We. the Revolution is set in late 18th century France in the violent heart of the revolution.
You play as a judge, a man of wealth and power who is accustomed to a luxurious lifestyle and not above indulging his vices.
Your days are spent overseeing trials in the courthouse, balancing the opinions of the general public and the revolutionaries in an attempt to maintain peace. You have the choice of spending your evenings preparing for the next day’s trials, relaxing with your family, or drinking and gambling with your friends. Each of your options will impact your standing with the people around you and with the public.
From the very beginning, We. the Revolution is a provocative game. The first criminal you have to try is your own son, arrested for lewdness after a night of drinking. It sets the bar for the complexity of the decisions you will have to make throughout the game, whether you choose to prioritise your reputation or your family, whether you try to please your wife or your people, whether you use your authority for gain or for the greater good.
In the trials, you are presented with documents that describe the case. You use the information given to you to question the accused and any witnesses. The gameplay takes the form of matching the events within the documentation you have to read with the different aspects of the trial to unlock questions. It is then a matter of ordering your interrogation in such a way that not only will you get to the root of the matter, but that the influence each answer has over the jury and public aligns with your judgement so your reputation isn’t at risk.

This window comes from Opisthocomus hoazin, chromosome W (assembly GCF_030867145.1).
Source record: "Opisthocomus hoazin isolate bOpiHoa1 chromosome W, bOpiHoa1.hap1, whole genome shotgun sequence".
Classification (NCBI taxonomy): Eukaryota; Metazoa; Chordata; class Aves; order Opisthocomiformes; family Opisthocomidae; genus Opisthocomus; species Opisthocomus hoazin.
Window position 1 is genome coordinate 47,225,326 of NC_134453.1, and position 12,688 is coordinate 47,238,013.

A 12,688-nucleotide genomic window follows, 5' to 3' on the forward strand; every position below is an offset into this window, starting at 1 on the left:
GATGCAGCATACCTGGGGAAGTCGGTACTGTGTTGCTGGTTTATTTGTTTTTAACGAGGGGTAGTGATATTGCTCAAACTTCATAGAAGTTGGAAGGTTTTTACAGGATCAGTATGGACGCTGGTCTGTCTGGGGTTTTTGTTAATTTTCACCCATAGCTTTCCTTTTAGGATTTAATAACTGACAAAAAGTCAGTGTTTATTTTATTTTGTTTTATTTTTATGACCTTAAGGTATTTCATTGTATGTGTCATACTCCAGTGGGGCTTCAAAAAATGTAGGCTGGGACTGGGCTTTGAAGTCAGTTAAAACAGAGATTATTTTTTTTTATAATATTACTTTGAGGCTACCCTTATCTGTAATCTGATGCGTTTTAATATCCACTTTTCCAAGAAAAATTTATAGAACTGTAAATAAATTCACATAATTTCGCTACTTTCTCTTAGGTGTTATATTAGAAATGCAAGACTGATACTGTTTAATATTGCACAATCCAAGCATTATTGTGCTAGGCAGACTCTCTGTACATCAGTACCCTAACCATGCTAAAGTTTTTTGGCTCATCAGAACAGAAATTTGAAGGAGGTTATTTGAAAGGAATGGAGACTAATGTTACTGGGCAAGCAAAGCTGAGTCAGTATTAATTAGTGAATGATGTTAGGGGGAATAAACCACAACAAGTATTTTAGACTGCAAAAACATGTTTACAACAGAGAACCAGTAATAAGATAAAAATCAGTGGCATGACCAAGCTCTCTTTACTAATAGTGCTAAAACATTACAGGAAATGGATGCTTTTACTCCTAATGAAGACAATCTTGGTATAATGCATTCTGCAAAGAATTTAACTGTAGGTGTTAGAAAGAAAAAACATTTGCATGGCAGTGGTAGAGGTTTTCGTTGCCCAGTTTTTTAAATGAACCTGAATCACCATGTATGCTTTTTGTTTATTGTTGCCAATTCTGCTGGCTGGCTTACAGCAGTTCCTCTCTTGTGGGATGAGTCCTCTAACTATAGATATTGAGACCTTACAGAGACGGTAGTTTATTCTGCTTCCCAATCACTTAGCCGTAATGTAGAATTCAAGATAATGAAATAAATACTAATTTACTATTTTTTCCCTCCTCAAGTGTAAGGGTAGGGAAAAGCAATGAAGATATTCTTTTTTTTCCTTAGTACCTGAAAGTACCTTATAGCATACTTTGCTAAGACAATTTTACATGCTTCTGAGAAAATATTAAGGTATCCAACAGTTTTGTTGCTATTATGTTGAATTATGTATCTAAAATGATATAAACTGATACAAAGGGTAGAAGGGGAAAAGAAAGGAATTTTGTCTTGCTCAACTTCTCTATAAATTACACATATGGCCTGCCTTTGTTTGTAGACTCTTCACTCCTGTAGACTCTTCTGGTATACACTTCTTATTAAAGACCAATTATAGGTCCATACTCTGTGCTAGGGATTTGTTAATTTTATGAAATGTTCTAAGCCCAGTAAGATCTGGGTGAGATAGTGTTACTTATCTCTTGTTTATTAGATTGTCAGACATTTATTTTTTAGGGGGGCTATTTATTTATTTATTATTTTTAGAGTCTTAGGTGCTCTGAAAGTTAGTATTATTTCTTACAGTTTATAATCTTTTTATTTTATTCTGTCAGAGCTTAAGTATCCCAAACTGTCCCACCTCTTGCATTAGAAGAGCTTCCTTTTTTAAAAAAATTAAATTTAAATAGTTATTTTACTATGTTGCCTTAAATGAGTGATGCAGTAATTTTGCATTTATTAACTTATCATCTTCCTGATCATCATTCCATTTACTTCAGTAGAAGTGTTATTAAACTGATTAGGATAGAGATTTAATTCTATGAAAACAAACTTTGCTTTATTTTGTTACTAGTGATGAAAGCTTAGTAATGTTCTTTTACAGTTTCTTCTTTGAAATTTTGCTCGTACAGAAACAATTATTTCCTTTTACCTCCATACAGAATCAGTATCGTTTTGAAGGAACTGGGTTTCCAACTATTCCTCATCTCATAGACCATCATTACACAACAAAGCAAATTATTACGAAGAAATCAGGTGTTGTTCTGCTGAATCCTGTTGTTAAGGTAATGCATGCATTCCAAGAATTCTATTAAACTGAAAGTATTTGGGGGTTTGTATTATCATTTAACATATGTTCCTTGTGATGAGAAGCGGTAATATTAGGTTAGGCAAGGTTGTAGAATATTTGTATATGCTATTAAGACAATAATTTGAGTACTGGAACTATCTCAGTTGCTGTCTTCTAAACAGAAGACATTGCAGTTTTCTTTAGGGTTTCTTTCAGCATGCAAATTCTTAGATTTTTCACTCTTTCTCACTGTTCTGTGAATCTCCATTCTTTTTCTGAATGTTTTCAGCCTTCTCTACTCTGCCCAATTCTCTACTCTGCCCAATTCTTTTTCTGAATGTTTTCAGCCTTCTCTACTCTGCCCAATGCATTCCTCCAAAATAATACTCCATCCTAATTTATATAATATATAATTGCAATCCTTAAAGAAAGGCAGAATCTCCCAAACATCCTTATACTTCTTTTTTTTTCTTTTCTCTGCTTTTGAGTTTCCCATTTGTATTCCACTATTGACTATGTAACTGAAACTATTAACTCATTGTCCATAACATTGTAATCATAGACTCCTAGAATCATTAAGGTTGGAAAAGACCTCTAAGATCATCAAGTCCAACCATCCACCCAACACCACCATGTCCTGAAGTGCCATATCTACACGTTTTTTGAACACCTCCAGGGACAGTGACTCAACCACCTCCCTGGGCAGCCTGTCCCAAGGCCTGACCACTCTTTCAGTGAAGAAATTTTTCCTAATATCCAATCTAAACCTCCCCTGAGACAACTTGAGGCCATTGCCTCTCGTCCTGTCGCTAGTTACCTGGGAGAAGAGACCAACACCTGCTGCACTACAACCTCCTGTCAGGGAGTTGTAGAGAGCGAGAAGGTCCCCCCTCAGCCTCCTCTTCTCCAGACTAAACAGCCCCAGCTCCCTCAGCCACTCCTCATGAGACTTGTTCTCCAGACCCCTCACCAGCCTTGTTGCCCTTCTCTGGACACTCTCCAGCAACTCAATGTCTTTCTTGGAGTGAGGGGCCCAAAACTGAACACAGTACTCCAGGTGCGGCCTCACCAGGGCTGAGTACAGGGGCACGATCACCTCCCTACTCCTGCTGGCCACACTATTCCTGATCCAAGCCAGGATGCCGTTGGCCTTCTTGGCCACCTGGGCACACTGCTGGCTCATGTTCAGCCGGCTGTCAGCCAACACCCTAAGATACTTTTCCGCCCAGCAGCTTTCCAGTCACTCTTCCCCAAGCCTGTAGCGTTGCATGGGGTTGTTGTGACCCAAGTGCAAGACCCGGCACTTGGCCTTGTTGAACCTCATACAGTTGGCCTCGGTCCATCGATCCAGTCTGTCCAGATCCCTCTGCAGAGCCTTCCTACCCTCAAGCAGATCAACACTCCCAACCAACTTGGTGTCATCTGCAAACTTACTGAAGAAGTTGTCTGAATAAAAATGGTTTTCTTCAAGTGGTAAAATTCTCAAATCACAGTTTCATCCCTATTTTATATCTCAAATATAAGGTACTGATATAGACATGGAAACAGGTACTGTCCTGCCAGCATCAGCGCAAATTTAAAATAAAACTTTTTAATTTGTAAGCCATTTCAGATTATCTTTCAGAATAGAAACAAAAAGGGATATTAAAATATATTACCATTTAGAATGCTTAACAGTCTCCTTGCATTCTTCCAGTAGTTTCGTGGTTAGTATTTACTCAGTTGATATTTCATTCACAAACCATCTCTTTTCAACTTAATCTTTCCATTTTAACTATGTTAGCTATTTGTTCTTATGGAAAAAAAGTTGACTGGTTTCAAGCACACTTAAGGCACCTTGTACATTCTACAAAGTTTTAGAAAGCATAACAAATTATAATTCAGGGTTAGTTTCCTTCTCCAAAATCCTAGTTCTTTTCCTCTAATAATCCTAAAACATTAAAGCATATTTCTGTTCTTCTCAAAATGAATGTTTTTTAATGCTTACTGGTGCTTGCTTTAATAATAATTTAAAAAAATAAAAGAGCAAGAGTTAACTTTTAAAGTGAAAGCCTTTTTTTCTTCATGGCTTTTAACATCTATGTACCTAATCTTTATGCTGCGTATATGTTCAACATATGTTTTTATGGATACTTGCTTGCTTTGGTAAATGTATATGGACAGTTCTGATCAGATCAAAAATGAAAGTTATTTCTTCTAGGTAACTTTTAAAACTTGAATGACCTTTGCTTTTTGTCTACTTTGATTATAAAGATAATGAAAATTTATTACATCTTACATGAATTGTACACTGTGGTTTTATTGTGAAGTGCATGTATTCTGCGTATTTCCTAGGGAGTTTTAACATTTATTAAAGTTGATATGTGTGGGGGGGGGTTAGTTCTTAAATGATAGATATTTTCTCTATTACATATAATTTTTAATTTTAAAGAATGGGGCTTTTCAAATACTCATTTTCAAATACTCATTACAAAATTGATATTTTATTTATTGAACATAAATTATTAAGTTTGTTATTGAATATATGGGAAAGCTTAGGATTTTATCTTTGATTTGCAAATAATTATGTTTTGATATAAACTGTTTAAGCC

The trials you judge gradually get more complex as the game goes on. You end up dragged into the mess that is the French Revolution, to the extent that the once King Louis XVI eventually stands before you.
For all the historical accuracy of We. the Revolution, the events of the game are still randomised. This gives it decent value as a game you can play through a good few times without the story unfolding in quite the same way. Having said that, anyone worried about spoilers probably shouldn’t be playing a game based on true, well-documented events.
We. the Revolution is the kind of game designed to make you think. The texts you have to read are vividly written in a way that really immerses you in the detail of the day-to-day. The art style is distinct and striking.
If you’re not keen on slow-paced games that require a lot of reading, this won’t be for you. But if you’re prepared for that kind of mental engagement, the game is intelligent and absorbing with all the grit and gore of real life revolution.